The United States and its allies yesterday agreed to a sweeping relaxation of barriers to sales of advanced computers, machine tools and telecommunications equipment to Eastern Europe and the Soviet Union, the first formal recognition of the transformation of Europe since the fall of the Berlin Wall.

The changes approved in Paris will allow Moscow and its former satellite nations to buy the most sophisticated International Business Machines Corp. personal computers or Hewlett-Packard Co. business and scientific computers, or their U.S. equivalents, without approval of the 17-nation group that controls technology sales to communist nations, the Coordinating Committee for Multilateral Export Controls, known as Cocom.

The changes also require a further paring by December of technology covered by Cocom rules so that only the crown jewels of Western technology, such as advanced supercomputers, will require export licenses.

"The 17 nations agreed on a major adaptation of Cocom to the new strategic environment," Ambassador Allan Wendt, the State Department's senior representative for strategic technology policy, said in a telephone interview from Paris.

"It is the most vivid action to date of the end of the Cold War. It says that Eastern Europe is not a problem any more," said former commerce undersecretary Paul Freedenberg, a specialist in technology transfer and national security.

The Cocom shift mirrors the changes now being debated in NATO as the Western security alliance tries to redefine its role in a post-Cold War era when the Warsaw Pact no longer exists as a military force and the threat from the Soviet Union diminishes in the face of its mounting ethnic and economic problems.

Cocom, made up of NATO members with the exception of Iceland, Japan and Australia, was pressed into moving more quickly than the military alliance by the economic forces unleashed in Eastern Europe.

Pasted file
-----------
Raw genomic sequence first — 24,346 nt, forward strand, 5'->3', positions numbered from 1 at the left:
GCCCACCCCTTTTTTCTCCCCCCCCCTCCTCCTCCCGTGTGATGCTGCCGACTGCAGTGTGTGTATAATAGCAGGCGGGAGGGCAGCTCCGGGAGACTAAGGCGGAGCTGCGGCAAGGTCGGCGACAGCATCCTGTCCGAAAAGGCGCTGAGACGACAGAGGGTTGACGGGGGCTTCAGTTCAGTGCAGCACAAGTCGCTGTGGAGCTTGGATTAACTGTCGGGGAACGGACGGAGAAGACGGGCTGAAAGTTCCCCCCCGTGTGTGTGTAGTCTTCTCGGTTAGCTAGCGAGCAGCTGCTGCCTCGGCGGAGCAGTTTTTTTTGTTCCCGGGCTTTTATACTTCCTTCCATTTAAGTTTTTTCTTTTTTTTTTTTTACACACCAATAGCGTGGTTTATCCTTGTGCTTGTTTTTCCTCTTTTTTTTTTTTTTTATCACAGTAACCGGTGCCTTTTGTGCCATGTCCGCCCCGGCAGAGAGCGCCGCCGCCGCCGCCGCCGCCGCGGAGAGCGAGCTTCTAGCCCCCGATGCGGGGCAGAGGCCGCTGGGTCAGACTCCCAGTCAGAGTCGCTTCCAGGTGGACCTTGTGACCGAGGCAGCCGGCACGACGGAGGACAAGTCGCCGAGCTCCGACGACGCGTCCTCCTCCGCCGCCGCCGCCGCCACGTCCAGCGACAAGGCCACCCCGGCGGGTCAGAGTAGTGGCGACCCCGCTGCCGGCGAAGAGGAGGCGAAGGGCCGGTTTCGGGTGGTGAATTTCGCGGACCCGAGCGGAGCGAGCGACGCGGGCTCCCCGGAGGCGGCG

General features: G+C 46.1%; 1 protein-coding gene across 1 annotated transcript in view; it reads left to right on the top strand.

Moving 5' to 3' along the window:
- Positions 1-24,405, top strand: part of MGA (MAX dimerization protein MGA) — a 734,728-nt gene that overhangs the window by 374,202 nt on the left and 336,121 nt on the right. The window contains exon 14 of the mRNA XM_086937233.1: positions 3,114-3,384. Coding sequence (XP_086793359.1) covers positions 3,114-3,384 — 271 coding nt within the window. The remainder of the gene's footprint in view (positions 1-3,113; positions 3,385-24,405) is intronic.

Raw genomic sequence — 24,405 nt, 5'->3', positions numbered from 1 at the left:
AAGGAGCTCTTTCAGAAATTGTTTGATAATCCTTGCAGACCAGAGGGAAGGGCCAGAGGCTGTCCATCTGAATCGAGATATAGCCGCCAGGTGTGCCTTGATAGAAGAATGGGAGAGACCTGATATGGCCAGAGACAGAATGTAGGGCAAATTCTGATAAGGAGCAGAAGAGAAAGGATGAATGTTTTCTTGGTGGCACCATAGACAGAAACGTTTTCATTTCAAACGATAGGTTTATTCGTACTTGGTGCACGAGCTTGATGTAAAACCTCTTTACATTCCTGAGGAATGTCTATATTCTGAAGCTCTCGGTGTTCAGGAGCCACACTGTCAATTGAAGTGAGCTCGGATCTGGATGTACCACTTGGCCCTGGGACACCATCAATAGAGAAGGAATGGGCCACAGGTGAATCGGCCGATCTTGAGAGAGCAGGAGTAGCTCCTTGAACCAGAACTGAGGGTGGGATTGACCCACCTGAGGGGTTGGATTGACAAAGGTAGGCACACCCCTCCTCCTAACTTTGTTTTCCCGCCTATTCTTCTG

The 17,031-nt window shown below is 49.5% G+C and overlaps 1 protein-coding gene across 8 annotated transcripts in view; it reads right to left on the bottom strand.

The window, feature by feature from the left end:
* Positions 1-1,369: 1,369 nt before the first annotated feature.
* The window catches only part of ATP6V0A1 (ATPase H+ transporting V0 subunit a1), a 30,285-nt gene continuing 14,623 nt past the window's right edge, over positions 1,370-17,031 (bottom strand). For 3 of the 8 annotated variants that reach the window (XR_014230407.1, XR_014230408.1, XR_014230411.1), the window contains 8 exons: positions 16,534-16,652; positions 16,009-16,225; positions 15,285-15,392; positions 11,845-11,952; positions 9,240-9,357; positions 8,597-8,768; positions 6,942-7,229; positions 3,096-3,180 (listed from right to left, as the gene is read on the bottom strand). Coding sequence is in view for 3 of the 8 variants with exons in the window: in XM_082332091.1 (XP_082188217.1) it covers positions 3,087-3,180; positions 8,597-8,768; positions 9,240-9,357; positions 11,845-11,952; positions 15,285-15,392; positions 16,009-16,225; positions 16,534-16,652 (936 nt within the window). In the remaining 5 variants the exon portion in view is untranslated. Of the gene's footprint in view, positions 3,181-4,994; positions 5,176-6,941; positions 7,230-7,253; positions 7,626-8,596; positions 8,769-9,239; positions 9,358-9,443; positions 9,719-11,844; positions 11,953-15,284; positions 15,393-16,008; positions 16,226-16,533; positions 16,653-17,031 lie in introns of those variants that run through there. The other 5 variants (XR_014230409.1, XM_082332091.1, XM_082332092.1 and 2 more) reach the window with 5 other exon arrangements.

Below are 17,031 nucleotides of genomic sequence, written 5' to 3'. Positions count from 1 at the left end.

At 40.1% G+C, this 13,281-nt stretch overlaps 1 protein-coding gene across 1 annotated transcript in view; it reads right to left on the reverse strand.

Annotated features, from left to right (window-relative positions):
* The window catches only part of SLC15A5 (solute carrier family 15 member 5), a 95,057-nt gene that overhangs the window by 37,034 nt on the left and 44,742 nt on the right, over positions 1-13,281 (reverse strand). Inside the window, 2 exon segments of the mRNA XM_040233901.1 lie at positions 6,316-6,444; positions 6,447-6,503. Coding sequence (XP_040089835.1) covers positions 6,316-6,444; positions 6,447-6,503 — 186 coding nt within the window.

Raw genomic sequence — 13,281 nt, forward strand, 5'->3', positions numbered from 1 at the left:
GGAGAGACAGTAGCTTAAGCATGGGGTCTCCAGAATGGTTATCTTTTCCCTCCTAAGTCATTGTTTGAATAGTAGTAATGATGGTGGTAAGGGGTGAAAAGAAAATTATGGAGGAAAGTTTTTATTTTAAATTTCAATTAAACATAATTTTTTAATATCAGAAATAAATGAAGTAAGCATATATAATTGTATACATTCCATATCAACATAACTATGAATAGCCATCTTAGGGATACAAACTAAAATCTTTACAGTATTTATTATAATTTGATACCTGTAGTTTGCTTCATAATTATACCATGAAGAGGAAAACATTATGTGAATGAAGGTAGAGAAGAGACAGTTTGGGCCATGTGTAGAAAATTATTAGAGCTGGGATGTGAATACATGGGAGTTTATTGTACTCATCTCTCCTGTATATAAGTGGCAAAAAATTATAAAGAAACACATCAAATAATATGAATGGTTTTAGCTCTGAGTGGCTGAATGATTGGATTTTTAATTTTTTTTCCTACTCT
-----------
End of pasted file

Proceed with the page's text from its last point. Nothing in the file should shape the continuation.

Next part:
The Soviet Union and its former satellite nations are looking toward the West to supply the technology and sophisticated products they need to modernize and invigorate their economies. And companies in the United States, Japan and Western Europe want to make those sales.

The impending unification of West Germany and East Germany added to the pressures on Cocom as the barriers between the two Germanies evaporated and West German companies sought to supply the same levels of technologies to their new operations in the East that they had in the West.

These global forces pushed the Bush administration into agreeing to a far more liberal system of Cocom controls than was thought possible as recently as six months ago, when the United States stood alone in insisting on stringent controls on sales to Eastern Europe.

Yesterday, however, the new agreement was hailed by the Bush administration.

"I am absolutely delighted. Its the best of all arrangements," said Commerce Secretary Robert A. Mosbacher. "We held Cocom together. We are supplying our Eastern European friends with the technology they need. And we are helping the competitiveness of American companies."

Commerce Undersecretary Dennis Kloske said: "We have a much stronger Cocom for the '90s, a Cocom that will emphasize controls on truly strategic technology, a Cocom that fully recognizes the fundamental strategic changes taking place within the East Bloc and a Cocom willing to extend preferential treatment to some Eastern European countries,"

On the commercial side, Kloske estimated that the new rules represent a major boost for trade with Eastern Europe and the Soviet Union, and will remove as much as $45 billion in U.S. exports from Cocom regulations.

The allies gave in to the United States in agreeing to permit Eastern European countries such as Czechoslovakia, Hungary and Poland to receive imports of a far higher technological level than can the Soviet Union. Britain originally resisted that differentiation, but in the end agreed to a formula that encompassed the U.S. position.

These countries would gain "preferential treatment" because they have established democratic governments, free-market economies and regimes that include on-site inspections to protect Western technology from leaking to the Soviet military.

One of the main achievements of the two-day meeting was an agreement to start from scratch and draw up a new list of the most crucial Western technologies by December.

"We have agreed to establish a shorter, clearer core list {of restricted items}, blowing away the cobwebs and ambiguities built up over the years," a Western European diplomat told the Reuter news service. Wendt described the initiative as building higher fences around a small core list of products.

Cocom members also agreed to end controls on 30 of 116 protected technology categories by July 1 and on another eight categories by mid-August. These are low-end technologies, such as metal rolling mills, pumps and electrical furnaces, but they clogged the Cocom approval process by accounting for about half the license applications that flowed into the organization.

Another European delegate estimated that once the core list is in place the number of export licenses applications would fall to about 10 percent of the present 1,500 applications filed annually.